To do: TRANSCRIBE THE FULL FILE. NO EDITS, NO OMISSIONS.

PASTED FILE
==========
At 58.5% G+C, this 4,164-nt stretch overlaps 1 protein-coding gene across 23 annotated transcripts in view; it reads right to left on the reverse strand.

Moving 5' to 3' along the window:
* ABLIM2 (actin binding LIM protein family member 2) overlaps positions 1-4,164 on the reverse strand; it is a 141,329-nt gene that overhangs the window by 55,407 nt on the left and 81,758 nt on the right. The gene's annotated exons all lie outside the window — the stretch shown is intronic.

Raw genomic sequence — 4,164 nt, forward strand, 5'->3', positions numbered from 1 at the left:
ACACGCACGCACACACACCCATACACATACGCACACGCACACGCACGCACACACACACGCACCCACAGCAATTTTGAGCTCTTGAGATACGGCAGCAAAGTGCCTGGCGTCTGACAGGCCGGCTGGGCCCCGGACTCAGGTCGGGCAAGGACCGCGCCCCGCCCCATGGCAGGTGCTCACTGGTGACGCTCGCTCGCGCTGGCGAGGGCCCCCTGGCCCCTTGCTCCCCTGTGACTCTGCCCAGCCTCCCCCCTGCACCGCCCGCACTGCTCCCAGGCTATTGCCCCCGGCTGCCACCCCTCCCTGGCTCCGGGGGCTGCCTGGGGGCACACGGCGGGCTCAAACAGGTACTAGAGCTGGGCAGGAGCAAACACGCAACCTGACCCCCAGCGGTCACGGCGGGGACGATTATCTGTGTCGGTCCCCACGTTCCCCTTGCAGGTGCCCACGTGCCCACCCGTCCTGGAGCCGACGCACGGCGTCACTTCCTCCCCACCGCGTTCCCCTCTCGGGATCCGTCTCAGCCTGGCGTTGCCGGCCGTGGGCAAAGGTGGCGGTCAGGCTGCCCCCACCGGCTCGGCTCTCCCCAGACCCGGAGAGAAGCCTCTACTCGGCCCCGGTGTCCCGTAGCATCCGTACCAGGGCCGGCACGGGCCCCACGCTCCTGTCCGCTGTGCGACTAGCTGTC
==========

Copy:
At 58.5% G+C, this 4,164-nt stretch overlaps 1 protein-coding gene across 23 annotated transcripts in view; it reads right to left on the reverse strand.

Moving 5' to 3' along the window:
* ABLIM2 (actin binding LIM protein family member 2) overlaps positions 1-4,164 on the reverse strand; it is a 141,329-nt gene that overhangs the window by 55,407 nt on the left and 81,758 nt on the right. The gene's annotated exons all lie outside the window — the stretch shown is intronic.

Raw genomic sequence — 4,164 nt, forward strand, 5'->3', positions numbered from 1 at the left:
ACACGCACGCACACACACCCATACACATACGCACACGCACACGCACGCACACACACACGCACCCACAGCAATTTTGAGCTCTTGAGATACGGCAGCAAAGTGCCTGGCGTCTGACAGGCCGGCTGGGCCCCGGACTCAGGTCGGGCAAGGACCGCGCCCCGCCCCATGGCAGGTGCTCACTGGTGACGCTCGCTCGCGCTGGCGAGGGCCCCCTGGCCCCTTGCTCCCCTGTGACTCTGCCCAGCCTCCCCCCTGCACCGCCCGCACTGCTCCCAGGCTATTGCCCCCGGCTGCCACCCCTCCCTGGCTCCGGGGGCTGCCTGGGGGCACACGGCGGGCTCAAACAGGTACTAGAGCTGGGCAGGAGCAAACACGCAACCTGACCCCCAGCGGTCACGGCGGGGACGATTATCTGTGTCGGTCCCCACGTTCCCCTTGCAGGTGCCCACGTGCCCACCCGTCCTGGAGCCGACGCACGGCGTCACTTCCTCCCCACCGCGTTCCCCTCTCGGGATCCGTCTCAGCCTGGCGTTGCCGGCCGTGGGCAAAGGTGGCGGTCAGGCTGCCCCCACCGGCTCGGCTCTCCCCAGACCCGGAGAGAAGCCTCTACTCGGCCCCGGTGTCCCGTAGCATCCGTACCAGGGCCGGCACGGGCCCCACGCTCCTGTCCGCTGTGCGACTAGCTGTC